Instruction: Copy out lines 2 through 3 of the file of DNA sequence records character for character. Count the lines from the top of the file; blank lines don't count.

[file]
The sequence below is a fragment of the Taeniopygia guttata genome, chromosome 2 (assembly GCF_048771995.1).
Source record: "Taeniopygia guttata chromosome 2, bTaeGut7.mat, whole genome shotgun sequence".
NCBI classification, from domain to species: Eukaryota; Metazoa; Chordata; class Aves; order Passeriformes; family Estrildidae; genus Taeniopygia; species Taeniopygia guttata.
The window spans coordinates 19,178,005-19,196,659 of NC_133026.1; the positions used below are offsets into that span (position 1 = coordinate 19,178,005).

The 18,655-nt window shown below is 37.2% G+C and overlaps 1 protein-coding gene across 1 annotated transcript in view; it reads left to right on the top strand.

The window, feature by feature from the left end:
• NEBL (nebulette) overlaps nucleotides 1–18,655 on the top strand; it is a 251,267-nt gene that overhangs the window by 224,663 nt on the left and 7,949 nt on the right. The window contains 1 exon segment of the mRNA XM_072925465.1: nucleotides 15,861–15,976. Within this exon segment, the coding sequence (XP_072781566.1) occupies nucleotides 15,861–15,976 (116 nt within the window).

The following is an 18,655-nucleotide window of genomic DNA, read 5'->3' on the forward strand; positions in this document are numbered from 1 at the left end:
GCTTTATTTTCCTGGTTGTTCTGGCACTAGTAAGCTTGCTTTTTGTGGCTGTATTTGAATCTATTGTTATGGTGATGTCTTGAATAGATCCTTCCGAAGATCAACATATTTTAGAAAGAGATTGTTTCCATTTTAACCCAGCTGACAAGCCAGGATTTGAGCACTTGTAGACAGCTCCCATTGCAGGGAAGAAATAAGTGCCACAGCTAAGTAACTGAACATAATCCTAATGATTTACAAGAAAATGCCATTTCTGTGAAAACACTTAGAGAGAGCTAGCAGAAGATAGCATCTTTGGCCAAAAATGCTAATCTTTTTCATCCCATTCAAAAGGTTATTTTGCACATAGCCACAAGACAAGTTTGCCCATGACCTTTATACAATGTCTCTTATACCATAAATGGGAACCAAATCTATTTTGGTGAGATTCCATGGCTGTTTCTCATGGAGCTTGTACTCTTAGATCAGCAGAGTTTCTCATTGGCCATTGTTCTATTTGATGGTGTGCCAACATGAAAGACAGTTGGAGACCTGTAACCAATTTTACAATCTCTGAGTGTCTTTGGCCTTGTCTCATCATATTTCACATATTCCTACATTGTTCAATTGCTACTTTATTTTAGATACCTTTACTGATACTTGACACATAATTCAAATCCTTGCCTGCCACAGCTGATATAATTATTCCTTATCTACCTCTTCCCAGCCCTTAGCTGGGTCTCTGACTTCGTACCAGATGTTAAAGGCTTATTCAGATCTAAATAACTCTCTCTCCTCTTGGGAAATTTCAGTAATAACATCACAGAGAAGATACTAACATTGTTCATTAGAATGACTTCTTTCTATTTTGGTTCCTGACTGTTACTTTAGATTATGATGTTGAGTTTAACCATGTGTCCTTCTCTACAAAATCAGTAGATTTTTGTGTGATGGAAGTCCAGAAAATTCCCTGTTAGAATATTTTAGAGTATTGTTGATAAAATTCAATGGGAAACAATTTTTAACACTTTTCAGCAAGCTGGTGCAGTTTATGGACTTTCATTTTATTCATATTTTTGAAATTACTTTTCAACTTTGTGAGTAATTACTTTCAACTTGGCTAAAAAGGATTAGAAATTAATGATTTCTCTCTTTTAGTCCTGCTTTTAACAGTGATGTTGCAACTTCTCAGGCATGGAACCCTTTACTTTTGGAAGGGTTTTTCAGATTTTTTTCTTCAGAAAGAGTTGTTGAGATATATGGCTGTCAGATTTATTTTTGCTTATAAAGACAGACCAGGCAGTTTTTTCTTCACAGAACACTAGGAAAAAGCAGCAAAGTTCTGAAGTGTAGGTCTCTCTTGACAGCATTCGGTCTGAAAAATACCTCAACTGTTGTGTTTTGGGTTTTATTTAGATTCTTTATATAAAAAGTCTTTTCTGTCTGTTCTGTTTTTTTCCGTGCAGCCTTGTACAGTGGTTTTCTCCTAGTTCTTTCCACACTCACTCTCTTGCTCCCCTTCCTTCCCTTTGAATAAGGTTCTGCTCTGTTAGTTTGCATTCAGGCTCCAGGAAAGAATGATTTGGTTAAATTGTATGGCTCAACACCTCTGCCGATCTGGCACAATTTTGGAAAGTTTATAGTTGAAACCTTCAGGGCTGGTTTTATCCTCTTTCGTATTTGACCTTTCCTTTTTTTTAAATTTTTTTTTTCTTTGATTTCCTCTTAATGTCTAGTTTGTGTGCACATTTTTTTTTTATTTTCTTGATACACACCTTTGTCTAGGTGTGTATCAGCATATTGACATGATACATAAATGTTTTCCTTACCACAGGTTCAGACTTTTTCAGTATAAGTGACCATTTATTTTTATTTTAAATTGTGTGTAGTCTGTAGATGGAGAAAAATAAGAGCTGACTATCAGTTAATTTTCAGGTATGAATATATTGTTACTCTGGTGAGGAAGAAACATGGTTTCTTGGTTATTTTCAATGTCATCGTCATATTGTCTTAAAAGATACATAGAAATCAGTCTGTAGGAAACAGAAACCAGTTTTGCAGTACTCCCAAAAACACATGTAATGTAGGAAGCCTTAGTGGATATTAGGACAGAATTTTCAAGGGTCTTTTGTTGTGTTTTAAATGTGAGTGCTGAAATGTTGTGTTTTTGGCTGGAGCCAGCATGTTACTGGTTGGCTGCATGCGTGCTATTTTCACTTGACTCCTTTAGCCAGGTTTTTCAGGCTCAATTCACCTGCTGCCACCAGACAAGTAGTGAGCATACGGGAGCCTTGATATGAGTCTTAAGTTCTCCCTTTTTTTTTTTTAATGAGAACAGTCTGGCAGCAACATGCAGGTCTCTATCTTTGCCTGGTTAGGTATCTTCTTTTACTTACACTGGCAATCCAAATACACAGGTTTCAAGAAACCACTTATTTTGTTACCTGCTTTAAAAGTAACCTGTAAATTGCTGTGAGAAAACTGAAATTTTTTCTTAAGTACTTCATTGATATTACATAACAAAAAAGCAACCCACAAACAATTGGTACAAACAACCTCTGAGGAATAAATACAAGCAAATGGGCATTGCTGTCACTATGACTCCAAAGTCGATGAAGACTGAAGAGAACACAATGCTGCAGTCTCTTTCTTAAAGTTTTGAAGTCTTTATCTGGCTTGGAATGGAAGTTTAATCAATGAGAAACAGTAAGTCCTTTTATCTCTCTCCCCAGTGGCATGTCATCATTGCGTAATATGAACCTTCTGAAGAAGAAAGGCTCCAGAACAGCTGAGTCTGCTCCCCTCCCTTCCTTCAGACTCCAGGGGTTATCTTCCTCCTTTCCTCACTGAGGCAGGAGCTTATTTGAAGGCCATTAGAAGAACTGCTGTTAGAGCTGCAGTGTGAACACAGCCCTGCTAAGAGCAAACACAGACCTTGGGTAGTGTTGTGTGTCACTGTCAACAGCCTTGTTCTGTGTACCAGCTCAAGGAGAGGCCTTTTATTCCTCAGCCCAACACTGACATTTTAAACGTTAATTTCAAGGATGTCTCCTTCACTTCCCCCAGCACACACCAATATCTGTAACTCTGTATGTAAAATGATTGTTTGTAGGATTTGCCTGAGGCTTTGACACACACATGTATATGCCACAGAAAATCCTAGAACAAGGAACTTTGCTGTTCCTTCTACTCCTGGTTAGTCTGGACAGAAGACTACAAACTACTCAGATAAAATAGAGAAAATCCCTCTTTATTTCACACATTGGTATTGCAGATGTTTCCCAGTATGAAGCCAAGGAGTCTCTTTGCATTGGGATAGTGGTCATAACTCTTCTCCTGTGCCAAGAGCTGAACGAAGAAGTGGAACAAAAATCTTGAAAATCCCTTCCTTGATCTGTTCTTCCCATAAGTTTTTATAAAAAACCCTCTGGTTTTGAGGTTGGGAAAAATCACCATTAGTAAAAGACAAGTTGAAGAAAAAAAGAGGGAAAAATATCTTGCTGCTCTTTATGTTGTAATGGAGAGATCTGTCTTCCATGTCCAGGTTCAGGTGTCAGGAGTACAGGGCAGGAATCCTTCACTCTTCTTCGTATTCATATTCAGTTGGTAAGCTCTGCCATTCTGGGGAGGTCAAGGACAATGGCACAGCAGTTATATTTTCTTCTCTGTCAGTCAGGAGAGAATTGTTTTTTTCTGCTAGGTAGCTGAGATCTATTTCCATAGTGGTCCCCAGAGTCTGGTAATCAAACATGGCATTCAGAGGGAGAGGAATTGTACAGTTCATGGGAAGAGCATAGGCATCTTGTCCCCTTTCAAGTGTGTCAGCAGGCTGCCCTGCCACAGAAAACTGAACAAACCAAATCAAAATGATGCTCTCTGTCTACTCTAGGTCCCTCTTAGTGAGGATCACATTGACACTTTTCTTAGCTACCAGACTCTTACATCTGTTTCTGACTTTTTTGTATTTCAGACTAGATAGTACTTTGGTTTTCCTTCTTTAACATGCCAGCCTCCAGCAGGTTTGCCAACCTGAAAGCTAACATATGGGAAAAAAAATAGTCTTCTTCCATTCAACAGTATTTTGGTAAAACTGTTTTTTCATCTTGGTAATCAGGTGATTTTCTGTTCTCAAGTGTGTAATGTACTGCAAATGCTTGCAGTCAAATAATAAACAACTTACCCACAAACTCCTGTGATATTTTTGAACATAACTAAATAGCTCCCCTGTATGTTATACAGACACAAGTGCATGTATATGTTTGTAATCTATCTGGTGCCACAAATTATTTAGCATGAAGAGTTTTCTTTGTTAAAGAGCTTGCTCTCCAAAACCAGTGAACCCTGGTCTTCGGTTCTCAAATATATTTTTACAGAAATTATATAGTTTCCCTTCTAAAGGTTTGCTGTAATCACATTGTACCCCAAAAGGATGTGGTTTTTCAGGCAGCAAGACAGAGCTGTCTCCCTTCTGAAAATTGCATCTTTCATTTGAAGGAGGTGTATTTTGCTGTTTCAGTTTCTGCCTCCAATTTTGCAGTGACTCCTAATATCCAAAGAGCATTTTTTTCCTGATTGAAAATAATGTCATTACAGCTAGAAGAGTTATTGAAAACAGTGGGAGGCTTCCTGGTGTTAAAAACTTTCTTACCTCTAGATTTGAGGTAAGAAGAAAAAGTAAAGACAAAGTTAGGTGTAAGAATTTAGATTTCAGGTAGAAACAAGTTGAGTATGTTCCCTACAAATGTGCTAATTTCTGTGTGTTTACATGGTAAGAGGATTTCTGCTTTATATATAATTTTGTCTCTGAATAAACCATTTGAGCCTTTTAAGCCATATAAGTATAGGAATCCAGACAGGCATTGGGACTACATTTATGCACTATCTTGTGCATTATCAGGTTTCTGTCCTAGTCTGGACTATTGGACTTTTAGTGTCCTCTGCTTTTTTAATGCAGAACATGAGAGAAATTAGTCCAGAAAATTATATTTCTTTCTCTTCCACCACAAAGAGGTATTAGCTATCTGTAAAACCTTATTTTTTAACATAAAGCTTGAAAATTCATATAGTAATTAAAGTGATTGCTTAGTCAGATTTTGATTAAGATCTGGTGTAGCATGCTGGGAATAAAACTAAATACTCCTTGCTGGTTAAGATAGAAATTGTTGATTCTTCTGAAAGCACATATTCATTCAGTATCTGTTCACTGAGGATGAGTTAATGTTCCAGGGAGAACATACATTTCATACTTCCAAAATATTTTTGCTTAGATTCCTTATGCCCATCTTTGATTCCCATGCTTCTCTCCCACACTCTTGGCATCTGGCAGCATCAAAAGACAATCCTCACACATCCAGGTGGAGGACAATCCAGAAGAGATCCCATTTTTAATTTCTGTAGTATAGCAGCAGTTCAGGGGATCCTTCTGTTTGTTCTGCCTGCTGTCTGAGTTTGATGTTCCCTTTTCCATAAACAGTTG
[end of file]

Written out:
Source record: "Taeniopygia guttata chromosome 2, bTaeGut7.mat, whole genome shotgun sequence".
NCBI classification, from domain to species: Eukaryota; Metazoa; Chordata; class Aves; order Passeriformes; family Estrildidae; genus Taeniopygia; species Taeniopygia guttata.